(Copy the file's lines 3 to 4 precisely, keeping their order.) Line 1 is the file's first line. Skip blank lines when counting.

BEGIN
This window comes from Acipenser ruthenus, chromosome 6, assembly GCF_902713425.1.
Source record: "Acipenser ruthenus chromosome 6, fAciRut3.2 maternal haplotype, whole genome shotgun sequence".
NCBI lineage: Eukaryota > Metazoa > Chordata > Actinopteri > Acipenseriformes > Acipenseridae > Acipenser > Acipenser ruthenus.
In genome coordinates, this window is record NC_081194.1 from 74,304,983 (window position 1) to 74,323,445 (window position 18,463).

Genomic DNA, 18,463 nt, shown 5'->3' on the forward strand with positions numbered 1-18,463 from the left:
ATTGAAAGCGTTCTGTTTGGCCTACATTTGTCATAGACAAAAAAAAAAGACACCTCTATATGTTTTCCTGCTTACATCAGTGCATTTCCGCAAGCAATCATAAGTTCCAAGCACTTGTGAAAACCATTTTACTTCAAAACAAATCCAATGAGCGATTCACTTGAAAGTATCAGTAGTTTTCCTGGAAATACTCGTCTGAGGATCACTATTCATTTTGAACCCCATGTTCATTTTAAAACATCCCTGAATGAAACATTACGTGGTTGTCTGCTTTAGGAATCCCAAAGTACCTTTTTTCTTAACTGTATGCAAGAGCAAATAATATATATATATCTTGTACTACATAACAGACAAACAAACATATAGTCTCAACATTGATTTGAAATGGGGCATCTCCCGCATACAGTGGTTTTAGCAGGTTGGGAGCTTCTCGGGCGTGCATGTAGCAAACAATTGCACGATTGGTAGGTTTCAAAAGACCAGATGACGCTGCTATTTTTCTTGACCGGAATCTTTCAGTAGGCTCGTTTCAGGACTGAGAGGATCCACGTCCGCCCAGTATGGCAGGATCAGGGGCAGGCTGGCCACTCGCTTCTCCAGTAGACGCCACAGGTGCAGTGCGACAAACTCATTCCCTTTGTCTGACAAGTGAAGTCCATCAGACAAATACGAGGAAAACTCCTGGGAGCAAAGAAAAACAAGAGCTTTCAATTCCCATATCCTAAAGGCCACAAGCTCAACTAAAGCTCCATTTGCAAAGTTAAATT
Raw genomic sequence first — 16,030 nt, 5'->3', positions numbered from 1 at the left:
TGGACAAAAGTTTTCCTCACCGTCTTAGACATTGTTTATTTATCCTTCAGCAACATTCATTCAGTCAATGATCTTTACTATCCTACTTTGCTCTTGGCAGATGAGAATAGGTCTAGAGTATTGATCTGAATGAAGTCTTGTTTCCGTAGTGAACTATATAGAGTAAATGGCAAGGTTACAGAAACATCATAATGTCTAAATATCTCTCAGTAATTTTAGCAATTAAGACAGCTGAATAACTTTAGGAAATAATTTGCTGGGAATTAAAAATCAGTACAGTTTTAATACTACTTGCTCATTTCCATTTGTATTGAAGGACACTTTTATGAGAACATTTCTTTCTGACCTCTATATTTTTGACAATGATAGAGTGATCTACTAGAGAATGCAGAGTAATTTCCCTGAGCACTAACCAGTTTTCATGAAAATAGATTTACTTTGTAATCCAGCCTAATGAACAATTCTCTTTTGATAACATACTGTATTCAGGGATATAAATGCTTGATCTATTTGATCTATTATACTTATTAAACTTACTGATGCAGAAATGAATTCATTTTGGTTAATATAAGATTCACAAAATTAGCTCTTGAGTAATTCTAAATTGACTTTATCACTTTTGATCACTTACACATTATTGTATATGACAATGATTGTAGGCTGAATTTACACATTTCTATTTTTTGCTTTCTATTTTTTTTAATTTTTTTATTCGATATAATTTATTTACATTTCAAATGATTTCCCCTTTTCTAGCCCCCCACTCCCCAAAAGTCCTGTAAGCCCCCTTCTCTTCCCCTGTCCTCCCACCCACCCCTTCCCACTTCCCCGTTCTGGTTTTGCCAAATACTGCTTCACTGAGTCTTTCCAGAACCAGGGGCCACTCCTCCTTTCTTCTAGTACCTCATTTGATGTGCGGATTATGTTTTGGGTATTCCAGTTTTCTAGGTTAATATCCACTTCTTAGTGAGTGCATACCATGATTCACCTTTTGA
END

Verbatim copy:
NCBI lineage: Eukaryota > Metazoa > Chordata > Actinopteri > Acipenseriformes > Acipenseridae > Acipenser > Acipenser ruthenus.
In genome coordinates, this window is record NC_081194.1 from 74,304,983 (window position 1) to 74,323,445 (window position 18,463).